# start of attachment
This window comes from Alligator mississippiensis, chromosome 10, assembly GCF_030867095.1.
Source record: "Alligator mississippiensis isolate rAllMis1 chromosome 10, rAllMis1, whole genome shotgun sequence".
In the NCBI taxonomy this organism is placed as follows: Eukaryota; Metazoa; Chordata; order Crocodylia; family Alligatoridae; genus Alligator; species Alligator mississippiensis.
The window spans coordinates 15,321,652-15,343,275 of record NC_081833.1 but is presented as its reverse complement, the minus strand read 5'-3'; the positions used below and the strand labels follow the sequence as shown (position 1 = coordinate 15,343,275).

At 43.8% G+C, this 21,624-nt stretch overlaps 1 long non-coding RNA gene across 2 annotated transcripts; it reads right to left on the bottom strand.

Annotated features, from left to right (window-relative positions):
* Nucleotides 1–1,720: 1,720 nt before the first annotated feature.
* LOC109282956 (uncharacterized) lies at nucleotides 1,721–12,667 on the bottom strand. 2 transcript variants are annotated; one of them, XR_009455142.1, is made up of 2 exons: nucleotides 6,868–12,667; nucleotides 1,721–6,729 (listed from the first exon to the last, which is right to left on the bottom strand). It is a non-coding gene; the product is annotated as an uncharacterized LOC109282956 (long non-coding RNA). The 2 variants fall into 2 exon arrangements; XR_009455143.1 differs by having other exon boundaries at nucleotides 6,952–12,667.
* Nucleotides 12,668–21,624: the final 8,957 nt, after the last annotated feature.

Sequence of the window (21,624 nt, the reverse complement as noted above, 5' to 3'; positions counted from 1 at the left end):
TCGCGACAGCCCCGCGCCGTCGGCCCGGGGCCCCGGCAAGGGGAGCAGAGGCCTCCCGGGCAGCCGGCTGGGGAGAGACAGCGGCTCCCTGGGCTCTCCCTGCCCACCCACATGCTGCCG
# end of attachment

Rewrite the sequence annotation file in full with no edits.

This window comes from Alligator mississippiensis, chromosome 10, assembly GCF_030867095.1.
Source record: "Alligator mississippiensis isolate rAllMis1 chromosome 10, rAllMis1, whole genome shotgun sequence".
In the NCBI taxonomy this organism is placed as follows: Eukaryota; Metazoa; Chordata; order Crocodylia; family Alligatoridae; genus Alligator; species Alligator mississippiensis.
The window spans coordinates 15,321,652-15,343,275 of record NC_081833.1 but is presented as its reverse complement, the minus strand read 5'-3'; the positions used below and the strand labels follow the sequence as shown (position 1 = coordinate 15,343,275).

At 43.8% G+C, this 21,624-nt stretch overlaps 1 long non-coding RNA gene across 2 annotated transcripts; it reads right to left on the bottom strand.

Annotated features, from left to right (window-relative positions):
* Nucleotides 1–1,720: 1,720 nt before the first annotated feature.
* LOC109282956 (uncharacterized) lies at nucleotides 1,721–12,667 on the bottom strand. 2 transcript variants are annotated; one of them, XR_009455142.1, is made up of 2 exons: nucleotides 6,868–12,667; nucleotides 1,721–6,729 (listed from the first exon to the last, which is right to left on the bottom strand). It is a non-coding gene; the product is annotated as an uncharacterized LOC109282956 (long non-coding RNA). The 2 variants fall into 2 exon arrangements; XR_009455143.1 differs by having other exon boundaries at nucleotides 6,952–12,667.
* Nucleotides 12,668–21,624: the final 8,957 nt, after the last annotated feature.

Sequence of the window (21,624 nt, the reverse complement as noted above, 5' to 3'; positions counted from 1 at the left end):
TCGCGACAGCCCCGCGCCGTCGGCCCGGGGCCCCGGCAAGGGGAGCAGAGGCCTCCCGGGCAGCCGGCTGGGGAGAGACAGCGGCTCCCTGGGCTCTCCCTGCCCACCCACATGCTGCCG